Is It Okay To Exercise When Sick?
- 2 mins read
- Written by: Dr. Pramod Mane
Exercising when sick may not be a good idea, especially doing intense workouts. Mild exercising can provide health benefits if you have simple ailments like cough and cold.
You are well-aware that being physically active can keep your immunity up, and help you prevent infections at the first place, and also fight them off effectively if you get them. So, to maintain this optimal level of immunity, you religiously follow all lifestyle habits considered healthy- eating healthy and clean, doing exercises, avoiding alcohol and tobacco, sleeping well, and managing stress well.
Although the above-mentioned rituals help you in building good immunity and warding off most infections, sometimes you run out of luck, and might suddenly you start feeling under the weather. What now? Should you curl up on the sofa under a blanket or keep on working up a sweat through exercise?
The answer depends on what is making you feel sick.
On a daily basis, your body encounters various invaders ranging from bacteria, fungi, viruses and even parasites.
Your immune cells interact with these invaders through the mucous membranes, lymph nodes and the spleen; this keeps you healthy and active. But when we fall sick, our bodies are stressed due to the increased energy required by our immune system to fight the infection and recover. Recently there have been many studies linking physical activity to a well-functioning immune system.
When Is It Okay To Exercise when sick?
As a rule thumb, it is generally alright to continue with moderate exercise if your ailments are only ‘above the neck’. This means things like colds and allergies that are mainly affecting your nose, throat, ears, and upper respiratory tract.
When we’re healthy, our bodies can easily fight off diseases and adapt to the stress of working out. During periods of stress because of illness, vigorous exercise may apply undue amounts of excess stress and overload your body.
However, this does not mean you should be completely sedentary. In fact, low to moderate intensity exercise can be a good thing, especially if have a common cold or mild flu and no fever.
You can switch your focus to lighter exercises and stretches like yoga, walking, leisure cycling etc. These exercises and low impact movements can help with blood circulation without being too exhausting and strenuous on the body.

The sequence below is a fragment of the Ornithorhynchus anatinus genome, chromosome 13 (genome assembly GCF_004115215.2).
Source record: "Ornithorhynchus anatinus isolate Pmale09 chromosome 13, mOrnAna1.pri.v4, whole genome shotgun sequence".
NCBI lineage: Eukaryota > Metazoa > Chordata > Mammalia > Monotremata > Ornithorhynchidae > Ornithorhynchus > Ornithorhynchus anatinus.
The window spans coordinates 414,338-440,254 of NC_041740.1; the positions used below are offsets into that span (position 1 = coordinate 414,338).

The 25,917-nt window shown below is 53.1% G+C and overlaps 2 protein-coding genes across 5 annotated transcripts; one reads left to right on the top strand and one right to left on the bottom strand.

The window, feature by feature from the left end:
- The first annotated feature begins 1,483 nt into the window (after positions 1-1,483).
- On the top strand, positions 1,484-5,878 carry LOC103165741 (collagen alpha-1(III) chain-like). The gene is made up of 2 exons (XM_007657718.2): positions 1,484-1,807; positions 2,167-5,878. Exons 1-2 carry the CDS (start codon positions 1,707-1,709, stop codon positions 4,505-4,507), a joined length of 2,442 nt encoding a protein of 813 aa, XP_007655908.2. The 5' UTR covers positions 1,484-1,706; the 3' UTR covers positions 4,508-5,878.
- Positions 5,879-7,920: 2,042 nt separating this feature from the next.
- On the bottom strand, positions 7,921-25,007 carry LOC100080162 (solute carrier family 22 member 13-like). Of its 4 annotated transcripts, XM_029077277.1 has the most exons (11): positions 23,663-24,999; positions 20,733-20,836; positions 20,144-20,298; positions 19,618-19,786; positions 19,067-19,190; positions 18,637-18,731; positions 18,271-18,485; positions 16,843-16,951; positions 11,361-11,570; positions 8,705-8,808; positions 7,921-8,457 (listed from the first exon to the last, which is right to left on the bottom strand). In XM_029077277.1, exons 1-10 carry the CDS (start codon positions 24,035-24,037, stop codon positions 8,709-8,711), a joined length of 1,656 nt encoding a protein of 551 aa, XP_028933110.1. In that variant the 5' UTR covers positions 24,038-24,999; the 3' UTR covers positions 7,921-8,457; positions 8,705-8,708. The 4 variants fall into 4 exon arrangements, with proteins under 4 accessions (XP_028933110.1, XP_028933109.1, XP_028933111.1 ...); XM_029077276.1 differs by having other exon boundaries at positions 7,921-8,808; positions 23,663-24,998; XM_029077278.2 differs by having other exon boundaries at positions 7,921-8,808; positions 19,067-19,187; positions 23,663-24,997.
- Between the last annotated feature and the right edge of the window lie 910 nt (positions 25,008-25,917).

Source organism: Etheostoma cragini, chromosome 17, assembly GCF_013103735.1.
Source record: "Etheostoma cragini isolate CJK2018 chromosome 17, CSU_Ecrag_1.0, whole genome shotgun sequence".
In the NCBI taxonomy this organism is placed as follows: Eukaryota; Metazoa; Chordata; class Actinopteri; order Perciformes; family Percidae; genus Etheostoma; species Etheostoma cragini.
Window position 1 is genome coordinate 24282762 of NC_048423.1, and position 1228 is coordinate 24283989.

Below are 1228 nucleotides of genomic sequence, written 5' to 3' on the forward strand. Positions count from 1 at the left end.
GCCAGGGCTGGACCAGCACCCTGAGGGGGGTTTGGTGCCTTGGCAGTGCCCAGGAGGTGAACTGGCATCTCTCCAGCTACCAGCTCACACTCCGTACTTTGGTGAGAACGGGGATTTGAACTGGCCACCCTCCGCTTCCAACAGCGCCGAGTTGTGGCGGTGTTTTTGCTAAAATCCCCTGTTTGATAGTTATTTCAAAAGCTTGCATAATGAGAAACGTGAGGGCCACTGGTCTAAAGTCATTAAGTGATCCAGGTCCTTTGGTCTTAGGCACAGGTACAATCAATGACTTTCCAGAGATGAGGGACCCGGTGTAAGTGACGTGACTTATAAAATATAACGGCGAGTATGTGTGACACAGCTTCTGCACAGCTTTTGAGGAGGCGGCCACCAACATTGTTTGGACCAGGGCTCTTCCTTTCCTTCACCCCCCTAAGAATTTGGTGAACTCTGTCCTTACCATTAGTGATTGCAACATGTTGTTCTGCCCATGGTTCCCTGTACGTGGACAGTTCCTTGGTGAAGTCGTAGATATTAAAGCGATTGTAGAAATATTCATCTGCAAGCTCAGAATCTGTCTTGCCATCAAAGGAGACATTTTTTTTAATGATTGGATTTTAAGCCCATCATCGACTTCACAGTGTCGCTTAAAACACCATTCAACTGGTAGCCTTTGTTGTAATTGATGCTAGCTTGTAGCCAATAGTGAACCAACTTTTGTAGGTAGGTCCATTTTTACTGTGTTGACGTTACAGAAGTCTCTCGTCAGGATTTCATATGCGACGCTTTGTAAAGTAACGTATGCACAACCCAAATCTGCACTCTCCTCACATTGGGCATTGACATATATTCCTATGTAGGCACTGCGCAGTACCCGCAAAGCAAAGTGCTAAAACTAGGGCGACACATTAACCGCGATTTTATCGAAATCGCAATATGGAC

Light amounts of physical activity can even help to clear your airways and help relieve nasal congestion. Exercise can even help bring up your heart rate and stimulate circulation, this can help improve immune surveillance in your body and help to fight infections.
But, take heed of what your body says and don’t overdo it. If you feel worse after exercise that is a good cue to stop and take rest.
When Not To Exercise when sick?
Now that we know when it is okay to exercise, we should discuss when exercising or any strenuous activity is a complete no-no.
It is best to avoid working out if the symptoms of your illness or infection are ‘below the neck’. This includes chest congestion, stomach upsets, fevers, fatigue or widespread muscle aches. For example, running with a fever can strain your body unnecessarily, and worsen your health.
Some people, in order to prevent the negative effects of a sedentary life, may become overenthusiastic and go ahead with their exercise when sick. However, over-working the body when it is trying to recover can make the symptoms worse and even extend the recovery time.
What Are Some Workouts To Avoid When Sick?
In general, when you are fighting infections, it is best to avoid workouts of high intensity such as, sprinting, strength training with heavy weights, endurance training – such as running for long periods, power yoga, pilates and of course, team sports – which can put others at risk of getting sick.
Remain in tune with your body and don’t overstrain yourself -if you feel miserable and just need some rest, do exactly that. However, under the right conditions, working out can boost blood circulation, and improve breathing and oxygenation. Mild to moderate physical activity can benefit immunity and assist in a speedy recovery.